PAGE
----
Friday, July 17, 2009

Check Out Online Menus Before You Eat!

I was doing a little restaurant research for our upcoming vacation destination and I decided to check out a casual dining chain, Houlihan's, to see what the menu looked like.

Houlihan's site requires you to specify a location with regard to menu and I did so. And that's when I saw it: the dreaded nut allergy warning (written in tiny type)--"We use nut oils and nuts in many of our menu items. Please alert your server if you have a nut allergy."

My first, wise-cracking thought was "Please alert your server--so they can have the ambulance ready!" I mean, come on. That doesn't sound like a good choice for the nut-allergic. All wise-cracking aside, though, I'm glad that the restaurant put the warning on the menu because my family will be sure to avoid that place. Imagine if we walked in, starving, and were seated, etc. and then Bam! We read the menu warning and have to leave. That can be jarring for the allergic family members and frustrating for all of us. So thank you, Houlihan's for the heads up.

That said--if you are so aware of nut allergies that you think to post this warning--how about cutting down on the nut oils? Nuts in entrees, apps and desserts are difficult to avoid and many people enjoy them as an ingredient, that's apparent from most American menus. However, nut oils I don't get. Why use them? Diners can't tell the difference. I know that peanut oil has a high smoking point, so cooks like it for fried items, but if MacDonald's doesn't need to use peanut oil, neither do you. And isn't it more expensive? Nut oils are also used in salads, but I still don't see the need. With all the talk of trans fats, etc., I hope these oils are on their way out.

My reason for the story is this: it pays to check out menus/restaurants beforehand anytime, but especially while traveling when you may have more limited choices. I would never have guessed that this casual, American restaurant was a hotbed of "nutty" menu items and the online research really was eye-opening.

Also, depending on where you are, the menu items for a franchise or chain can be different. One reader of this blogger alerted me recently that the Papa John's Pizza franchise where she lives serves a nut-filled dessert. This dessert is baked in the same oven as the pizza, so of course this reader wanted me to know about cross-contact risk. When I checked Papa John's web site, they do not say that they serve desserts with nuts, only an item containing Nestle chocolate and according to PJ's site, a chocolate product that is NOT processed on the same lines with peanuts/tree nuts. In fact, the site makes it look as if their food is safe for nut allergies--and I'm not saying that it's not. Just ask them before you place your order--it can't hurt!

So what's my point? If you want to eat at a franchise, I would say their web site is a pretty good starting point. But things can change, or the franchise owner near you may do things a little differently, so always ask the individual restaurant about ingredients.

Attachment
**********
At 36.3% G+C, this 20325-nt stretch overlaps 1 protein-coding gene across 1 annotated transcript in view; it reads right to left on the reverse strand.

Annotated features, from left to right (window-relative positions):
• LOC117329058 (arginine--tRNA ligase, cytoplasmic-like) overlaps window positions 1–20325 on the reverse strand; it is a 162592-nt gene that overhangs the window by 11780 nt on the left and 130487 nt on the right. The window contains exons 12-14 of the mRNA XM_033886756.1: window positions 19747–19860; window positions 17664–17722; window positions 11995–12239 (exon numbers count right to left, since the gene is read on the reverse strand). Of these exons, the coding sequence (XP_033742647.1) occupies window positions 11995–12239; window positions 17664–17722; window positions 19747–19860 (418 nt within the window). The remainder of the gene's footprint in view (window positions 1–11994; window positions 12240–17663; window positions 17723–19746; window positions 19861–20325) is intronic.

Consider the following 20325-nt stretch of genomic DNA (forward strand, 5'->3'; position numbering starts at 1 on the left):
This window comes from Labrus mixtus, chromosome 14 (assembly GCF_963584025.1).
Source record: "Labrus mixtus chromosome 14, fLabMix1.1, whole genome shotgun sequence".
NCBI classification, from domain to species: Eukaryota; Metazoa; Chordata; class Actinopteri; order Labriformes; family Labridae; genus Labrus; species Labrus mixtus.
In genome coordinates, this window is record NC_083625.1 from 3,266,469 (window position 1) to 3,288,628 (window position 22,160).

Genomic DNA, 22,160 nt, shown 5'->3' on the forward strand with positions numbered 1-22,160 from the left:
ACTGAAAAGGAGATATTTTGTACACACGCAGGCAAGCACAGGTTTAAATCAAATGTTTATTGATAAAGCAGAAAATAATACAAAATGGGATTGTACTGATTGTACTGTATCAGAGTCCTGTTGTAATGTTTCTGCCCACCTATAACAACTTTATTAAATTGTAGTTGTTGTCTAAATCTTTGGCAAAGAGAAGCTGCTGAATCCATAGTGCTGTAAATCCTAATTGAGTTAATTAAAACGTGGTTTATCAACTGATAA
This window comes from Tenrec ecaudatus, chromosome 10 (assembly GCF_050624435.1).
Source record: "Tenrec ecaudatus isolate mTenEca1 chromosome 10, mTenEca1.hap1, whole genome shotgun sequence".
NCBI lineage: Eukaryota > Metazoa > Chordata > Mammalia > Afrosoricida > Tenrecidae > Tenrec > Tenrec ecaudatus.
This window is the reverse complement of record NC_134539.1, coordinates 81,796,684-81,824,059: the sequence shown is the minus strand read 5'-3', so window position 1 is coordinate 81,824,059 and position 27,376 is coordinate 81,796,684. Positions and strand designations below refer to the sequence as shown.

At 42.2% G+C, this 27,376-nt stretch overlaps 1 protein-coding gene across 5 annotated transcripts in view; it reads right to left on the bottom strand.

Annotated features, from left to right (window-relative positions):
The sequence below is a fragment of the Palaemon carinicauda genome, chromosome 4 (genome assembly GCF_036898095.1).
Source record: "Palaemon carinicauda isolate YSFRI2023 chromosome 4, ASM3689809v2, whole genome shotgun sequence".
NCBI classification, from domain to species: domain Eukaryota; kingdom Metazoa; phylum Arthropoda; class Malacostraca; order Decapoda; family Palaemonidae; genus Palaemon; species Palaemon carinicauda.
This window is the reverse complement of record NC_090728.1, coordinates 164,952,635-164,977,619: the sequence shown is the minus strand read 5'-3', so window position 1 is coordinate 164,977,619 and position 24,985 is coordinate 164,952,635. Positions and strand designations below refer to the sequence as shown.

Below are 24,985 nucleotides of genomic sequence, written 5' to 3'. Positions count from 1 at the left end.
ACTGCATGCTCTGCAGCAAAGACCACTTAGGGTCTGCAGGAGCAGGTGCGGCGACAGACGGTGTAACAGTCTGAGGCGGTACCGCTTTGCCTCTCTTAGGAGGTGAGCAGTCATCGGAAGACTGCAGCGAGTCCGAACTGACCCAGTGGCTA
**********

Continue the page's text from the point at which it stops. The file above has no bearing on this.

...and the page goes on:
I'll let you know how we make out on our trip next week!


Shawn said...

I remember one of my favourite fast-food chicken restaurants growing up used peanut oil. However, they stopped using it around 1998 in favour of re-formulated canola oil, and it still tastes as good as ever!

Like you, I don't see any reason why restaurants should continue to use peanut oils for cooking - dropping that would allow for more customers to enjoy their fare rather than alienating a growing population.

Anonymous said...

good luck on your trip. will you be mostly eating out or do you pack lots of meals?

In your opinion, are deli lunch meats safe for peanut allergic children? If so, which ones? We do use the land o lakes american cheese but am unsure if different meats used on the same slicer could cause a problem. I am running out of lunch ideas!!!

Jenny said...

We eat dinner out and sometimes make "picnic lunches" with grocery store ingredients to cut down on risk. The hotel we're staying at has mini boxes of cereal, etc. so that's safe.

Regarding lunch meat--we use all of the major brands and find that most are safe for nut allergies. I've never had a problem. I have heard that deli meats can be a problem for milk allergies--cross contact.

Just make sure the deli meat you order at the counter isn't situated right next to something that contains peanuts/tree nuts. Other than that, deli meats are usually OK for nut allergies. If you're unsure, ask about ingredients. They are usually right on the package of the bulk cheese/meat and the deli workers will let you see them.

Anonymous said...

Great post Jenny! Have a safe and wonderful vacation!

Jane Anne said...

The thing is- sometimes the websites contain info that the menu doesn't. And of course, the website also may present allergy info that the servers aren't aware of. Thanks for the wonderful reminder! Hope your vacation is fun and safe.

Unknown said...

Hey Jenny, just catching up on your blog. You've probably gathered I am uber-conservative when it comes to risk taking with my son's allergy. We buy Papa John's once a month or so with no troubles. We are aware of the desert which contains nuts; that may be the same desert we've heard about that is made in a facility that uses nuts. I have been told that each item cooks on its own separate baking tray. I must note, however, that even though we have not had a problem with it, I know some fellow PA families over at who have experienced reactions to the trace amounts at Papa Johns.